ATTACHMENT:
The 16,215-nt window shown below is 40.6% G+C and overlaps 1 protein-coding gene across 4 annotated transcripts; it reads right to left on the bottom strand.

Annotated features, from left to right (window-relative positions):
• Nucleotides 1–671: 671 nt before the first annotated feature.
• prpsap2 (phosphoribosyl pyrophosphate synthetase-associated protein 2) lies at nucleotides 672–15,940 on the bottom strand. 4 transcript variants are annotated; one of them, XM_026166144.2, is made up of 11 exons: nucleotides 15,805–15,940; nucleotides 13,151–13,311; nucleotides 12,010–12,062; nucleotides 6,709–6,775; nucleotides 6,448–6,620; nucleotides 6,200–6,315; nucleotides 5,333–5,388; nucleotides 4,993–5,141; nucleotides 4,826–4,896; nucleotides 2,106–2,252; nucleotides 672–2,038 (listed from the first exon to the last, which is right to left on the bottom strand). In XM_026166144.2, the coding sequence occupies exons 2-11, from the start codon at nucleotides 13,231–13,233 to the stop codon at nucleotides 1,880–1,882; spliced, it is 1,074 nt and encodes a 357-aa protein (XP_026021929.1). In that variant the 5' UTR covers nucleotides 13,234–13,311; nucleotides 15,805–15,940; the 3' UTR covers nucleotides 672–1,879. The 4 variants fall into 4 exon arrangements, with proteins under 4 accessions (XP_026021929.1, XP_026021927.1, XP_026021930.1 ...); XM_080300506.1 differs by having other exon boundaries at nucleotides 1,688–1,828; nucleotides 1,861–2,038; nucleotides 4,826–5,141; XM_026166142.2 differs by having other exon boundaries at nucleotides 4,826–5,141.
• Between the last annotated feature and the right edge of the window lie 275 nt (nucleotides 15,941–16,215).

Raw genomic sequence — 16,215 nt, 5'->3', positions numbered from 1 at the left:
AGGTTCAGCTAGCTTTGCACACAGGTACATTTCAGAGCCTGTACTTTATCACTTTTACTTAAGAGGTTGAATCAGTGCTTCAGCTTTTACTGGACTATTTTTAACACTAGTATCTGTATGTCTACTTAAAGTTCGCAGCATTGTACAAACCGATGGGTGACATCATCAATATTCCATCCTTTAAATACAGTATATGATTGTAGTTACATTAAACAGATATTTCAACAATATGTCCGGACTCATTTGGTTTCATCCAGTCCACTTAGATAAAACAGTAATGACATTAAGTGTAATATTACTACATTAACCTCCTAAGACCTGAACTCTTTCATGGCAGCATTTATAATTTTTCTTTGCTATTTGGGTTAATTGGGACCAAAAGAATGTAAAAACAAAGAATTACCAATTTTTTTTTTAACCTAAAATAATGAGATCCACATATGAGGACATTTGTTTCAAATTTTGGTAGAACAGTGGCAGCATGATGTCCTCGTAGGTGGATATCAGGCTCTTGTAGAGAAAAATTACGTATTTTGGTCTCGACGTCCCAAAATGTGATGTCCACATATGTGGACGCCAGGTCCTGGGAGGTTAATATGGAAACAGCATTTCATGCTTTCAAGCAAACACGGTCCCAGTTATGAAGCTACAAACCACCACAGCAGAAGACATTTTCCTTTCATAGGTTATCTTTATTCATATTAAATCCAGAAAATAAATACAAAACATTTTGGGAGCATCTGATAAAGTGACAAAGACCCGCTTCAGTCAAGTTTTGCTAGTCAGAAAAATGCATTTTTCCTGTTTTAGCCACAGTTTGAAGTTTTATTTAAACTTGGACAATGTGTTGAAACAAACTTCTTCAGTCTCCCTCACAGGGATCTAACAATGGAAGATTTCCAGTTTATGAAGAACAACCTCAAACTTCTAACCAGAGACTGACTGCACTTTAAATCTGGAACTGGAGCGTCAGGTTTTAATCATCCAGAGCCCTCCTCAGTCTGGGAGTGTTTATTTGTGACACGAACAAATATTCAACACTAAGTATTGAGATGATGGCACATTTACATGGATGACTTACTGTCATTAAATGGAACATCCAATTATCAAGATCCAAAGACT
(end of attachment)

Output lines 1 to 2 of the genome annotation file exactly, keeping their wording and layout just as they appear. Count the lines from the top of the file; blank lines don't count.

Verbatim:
The 16,215-nt window shown below is 40.6% G+C and overlaps 1 protein-coding gene across 4 annotated transcripts; it reads right to left on the bottom strand.

Annotated features, from left to right (window-relative positions):